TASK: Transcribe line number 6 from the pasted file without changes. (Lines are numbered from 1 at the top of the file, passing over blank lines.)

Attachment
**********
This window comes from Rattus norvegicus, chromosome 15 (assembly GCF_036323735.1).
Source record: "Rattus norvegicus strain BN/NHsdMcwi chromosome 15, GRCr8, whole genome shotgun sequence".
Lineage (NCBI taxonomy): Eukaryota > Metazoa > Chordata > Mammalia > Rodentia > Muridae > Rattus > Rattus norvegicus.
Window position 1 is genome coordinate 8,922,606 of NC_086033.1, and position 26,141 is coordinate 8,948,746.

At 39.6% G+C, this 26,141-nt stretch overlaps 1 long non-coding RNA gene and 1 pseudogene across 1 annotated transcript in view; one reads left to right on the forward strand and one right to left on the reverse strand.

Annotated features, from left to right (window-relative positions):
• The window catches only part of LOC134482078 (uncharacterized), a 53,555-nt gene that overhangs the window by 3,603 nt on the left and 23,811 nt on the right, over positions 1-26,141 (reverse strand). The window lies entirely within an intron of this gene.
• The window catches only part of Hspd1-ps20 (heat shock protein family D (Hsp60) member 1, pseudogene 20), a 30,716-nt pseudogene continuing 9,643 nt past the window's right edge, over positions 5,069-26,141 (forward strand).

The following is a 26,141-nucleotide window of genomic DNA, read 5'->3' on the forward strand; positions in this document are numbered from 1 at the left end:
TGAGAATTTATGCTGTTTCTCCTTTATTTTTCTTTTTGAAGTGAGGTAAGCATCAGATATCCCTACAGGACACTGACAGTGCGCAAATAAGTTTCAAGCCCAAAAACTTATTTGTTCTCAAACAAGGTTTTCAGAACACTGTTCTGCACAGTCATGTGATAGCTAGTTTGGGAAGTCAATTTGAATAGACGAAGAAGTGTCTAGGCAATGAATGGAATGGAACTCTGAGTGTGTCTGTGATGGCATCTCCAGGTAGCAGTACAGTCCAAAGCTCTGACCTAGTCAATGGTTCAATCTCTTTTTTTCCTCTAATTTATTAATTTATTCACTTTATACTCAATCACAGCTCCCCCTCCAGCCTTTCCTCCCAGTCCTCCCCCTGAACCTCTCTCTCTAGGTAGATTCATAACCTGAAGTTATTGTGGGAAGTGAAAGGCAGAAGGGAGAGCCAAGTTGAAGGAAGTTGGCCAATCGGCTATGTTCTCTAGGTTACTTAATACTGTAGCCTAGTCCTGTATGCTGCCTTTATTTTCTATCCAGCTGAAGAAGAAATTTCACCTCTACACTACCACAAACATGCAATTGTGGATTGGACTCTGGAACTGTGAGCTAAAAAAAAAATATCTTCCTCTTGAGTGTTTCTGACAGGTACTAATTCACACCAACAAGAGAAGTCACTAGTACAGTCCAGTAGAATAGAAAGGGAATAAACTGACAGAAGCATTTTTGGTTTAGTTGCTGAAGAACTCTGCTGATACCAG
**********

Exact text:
Annotated features, from left to right (window-relative positions):